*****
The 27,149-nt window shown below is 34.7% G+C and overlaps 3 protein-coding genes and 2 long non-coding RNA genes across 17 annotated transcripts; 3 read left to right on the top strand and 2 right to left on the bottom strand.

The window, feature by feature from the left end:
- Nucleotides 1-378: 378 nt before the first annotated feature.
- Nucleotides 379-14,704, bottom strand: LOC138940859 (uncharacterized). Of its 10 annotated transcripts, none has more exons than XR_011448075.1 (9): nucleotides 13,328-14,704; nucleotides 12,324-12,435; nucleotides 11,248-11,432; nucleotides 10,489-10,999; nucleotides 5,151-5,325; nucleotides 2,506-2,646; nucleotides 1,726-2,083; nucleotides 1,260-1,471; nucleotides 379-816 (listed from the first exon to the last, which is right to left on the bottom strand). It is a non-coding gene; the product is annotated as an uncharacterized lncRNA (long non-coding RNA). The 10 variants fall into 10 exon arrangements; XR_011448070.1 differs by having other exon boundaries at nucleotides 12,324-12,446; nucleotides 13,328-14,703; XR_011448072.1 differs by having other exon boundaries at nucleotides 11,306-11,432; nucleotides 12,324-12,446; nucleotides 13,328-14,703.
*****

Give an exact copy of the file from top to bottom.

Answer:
The 27,149-nt window shown below is 34.7% G+C and overlaps 3 protein-coding genes and 2 long non-coding RNA genes across 17 annotated transcripts; 3 read left to right on the top strand and 2 right to left on the bottom strand.

The window, feature by feature from the left end:
- Nucleotides 1-378: 378 nt before the first annotated feature.
- Nucleotides 379-14,704, bottom strand: LOC138940859 (uncharacterized). Of its 10 annotated transcripts, none has more exons than XR_011448075.1 (9): nucleotides 13,328-14,704; nucleotides 12,324-12,435; nucleotides 11,248-11,432; nucleotides 10,489-10,999; nucleotides 5,151-5,325; nucleotides 2,506-2,646; nucleotides 1,726-2,083; nucleotides 1,260-1,471; nucleotides 379-816 (listed from the first exon to the last, which is right to left on the bottom strand). It is a non-coding gene; the product is annotated as an uncharacterized lncRNA (long non-coding RNA). The 10 variants fall into 10 exon arrangements; XR_011448070.1 differs by having other exon boundaries at nucleotides 12,324-12,446; nucleotides 13,328-14,703; XR_011448072.1 differs by having other exon boundaries at nucleotides 11,306-11,432; nucleotides 12,324-12,446; nucleotides 13,328-14,703.